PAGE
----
Bitcoin broke above the psychological $60k level less than a week back. Since then, it has already spent a considerable amount of time hovering below the $63k threshold. Even at the time of writing, BTC was seen exchanging hands at $62.4k.
The near-ATH period is considered to be quite tricky for a couple of reasons. First, the coin is usually tested and rejected multiple times at past resistance levels. Secondly, at this stage, most of the HODLers are usually in profit and in retrospect, the incentive to sell intensifies.
As far as the former factor is concerned, Bitcoin has already been rejected at $62.9k a couple of times in the recent past. The latter factor too seems to be gradually playing out now.
The cashing-out phase
At this point, close to 98.34% of coins are held at an unrealised gain. So, to analyze whether or not HODLers in profit have started cashing out, let’s take a peek into the state of the URPD metric. Simply put, the UTXO Realised Price Distribution gauges the distribution of prices at which the circulating supply was last spent.
As per the chart attached below, around 311.8k BTC were last moved at higher prices [above $60.1k]. Notably, the owners of the aforementioned coins held through the turbulent phase over the last few months and exited as soon as they fetched the bare minimum.
Additionally, over the last 7 days, the LTH net position change metric has started projecting a downward slope on its chart, confirming that long-term HODLer spending has been going on lately.
Usually, long-term HODLer spending coincides with the price breaking above previous highs. Thus, in the coming days as BTC’s price surpasses the $64k benchmark and trades higher, one can expect the selling behavior to prolong.
Further, the coin-days-destroyed also brought to light a similar trend. Whenever this metric notes upticks on its chart, it implies that older coins are being spent in strength. Conversely, a downtrend indicates the slow-spending/accumulation phase.
Over the past week, the CDD has seen an early uptick sign, verifying that more coin days have been destroyed than the long-term average. Having said that, it should also be noted that during most of the recent bull phases, such a trend has been observed and the market has more often than not, been able to absorb the sell-pressure.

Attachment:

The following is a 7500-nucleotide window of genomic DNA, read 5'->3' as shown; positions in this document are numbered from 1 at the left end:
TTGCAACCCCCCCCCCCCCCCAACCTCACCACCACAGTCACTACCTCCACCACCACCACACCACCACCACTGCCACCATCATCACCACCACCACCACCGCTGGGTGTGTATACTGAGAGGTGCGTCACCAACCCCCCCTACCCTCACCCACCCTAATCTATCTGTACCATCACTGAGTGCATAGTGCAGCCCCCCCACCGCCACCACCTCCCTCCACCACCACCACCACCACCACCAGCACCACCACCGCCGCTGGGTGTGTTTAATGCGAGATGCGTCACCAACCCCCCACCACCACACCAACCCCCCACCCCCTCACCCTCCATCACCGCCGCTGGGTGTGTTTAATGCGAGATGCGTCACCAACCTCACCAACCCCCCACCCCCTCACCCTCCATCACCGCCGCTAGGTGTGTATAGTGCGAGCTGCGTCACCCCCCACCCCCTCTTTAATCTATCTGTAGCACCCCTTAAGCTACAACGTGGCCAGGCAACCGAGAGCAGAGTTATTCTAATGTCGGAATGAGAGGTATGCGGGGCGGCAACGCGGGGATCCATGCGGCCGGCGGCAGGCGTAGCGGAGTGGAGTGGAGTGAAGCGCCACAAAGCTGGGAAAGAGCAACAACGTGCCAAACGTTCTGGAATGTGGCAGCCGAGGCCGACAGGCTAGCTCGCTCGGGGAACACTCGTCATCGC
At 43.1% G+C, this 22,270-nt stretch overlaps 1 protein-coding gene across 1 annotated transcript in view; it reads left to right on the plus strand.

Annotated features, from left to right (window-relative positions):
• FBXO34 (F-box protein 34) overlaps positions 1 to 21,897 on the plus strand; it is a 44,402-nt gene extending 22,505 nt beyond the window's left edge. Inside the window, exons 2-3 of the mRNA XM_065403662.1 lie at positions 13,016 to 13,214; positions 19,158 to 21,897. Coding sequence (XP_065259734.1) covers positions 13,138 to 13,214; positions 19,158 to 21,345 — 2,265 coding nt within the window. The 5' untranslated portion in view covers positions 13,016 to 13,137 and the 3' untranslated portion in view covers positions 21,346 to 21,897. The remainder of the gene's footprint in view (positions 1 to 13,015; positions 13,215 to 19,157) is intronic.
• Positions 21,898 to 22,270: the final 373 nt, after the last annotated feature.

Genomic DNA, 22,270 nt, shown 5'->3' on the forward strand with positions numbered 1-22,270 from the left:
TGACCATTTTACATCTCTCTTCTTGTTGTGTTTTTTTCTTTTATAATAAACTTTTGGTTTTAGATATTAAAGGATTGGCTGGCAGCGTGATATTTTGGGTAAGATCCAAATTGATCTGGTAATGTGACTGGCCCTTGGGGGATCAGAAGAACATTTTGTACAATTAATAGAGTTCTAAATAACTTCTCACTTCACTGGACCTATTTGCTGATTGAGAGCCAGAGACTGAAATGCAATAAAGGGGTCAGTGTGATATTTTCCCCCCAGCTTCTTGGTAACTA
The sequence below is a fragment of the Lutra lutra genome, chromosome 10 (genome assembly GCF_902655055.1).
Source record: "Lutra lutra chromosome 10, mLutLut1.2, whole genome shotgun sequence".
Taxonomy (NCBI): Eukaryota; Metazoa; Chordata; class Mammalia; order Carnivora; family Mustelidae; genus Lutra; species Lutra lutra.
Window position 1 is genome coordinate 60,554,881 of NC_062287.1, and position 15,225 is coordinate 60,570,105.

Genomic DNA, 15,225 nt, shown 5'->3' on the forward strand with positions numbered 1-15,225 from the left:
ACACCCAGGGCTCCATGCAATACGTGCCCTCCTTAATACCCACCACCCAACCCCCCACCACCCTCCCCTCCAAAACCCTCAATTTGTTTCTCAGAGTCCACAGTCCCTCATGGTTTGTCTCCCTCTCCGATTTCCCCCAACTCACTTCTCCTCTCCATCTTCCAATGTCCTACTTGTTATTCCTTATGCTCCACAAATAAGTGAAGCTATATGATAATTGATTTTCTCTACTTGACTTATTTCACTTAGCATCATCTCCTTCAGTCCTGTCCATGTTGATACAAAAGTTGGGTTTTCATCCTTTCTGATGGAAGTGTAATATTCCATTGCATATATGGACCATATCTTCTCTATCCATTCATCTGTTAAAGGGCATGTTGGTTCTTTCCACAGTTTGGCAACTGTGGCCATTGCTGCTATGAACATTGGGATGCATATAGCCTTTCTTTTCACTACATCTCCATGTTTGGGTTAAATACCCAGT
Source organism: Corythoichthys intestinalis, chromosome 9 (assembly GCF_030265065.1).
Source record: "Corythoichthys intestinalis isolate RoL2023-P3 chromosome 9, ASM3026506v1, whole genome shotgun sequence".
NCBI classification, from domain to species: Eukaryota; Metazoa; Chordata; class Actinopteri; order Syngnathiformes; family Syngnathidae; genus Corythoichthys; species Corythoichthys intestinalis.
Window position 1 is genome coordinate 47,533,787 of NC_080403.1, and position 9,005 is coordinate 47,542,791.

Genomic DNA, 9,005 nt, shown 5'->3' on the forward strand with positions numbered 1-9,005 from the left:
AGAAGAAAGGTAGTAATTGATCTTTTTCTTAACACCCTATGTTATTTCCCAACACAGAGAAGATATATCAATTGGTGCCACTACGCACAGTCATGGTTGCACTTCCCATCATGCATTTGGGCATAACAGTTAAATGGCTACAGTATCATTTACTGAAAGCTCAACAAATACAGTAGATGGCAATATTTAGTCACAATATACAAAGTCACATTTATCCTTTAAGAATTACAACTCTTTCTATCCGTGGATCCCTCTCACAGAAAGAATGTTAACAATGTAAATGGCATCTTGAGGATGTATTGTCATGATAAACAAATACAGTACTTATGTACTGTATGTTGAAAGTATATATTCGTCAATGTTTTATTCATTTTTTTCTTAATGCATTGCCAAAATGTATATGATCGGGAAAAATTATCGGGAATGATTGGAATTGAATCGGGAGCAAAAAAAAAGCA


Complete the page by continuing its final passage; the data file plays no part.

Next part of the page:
However, at this stage it should be borne in mind that the STH supply distribution has been revolving around its historical low [17%], implying that the market has not yet stepped into “bubble” stage – which is quite healthy.
As per one of CryptoQuant’s analysts, bubbles form when the momentum of short-term returns attracts enough money and the makeup of investors shifts from long term to short term. During such phases, people sort of voluntarily get into short-term participation to reap the benefits of the market’s strength. In effect, after a point in time, the bubble tends to burst.
The same has been observed during the 2013 bull run phase and the 2017-18 uptrend period. Well, there’s a fairly long time left for such a scenario to unfold because new highs have not yet been attained by BTC and FOMO is far from its peak.
In all, old coins being spent during an uptrend is merely a part and parcel of the investing process and the outflow initiated by a particular gamut would either be absorbed by the market or compensated by fresh inflows in the long run.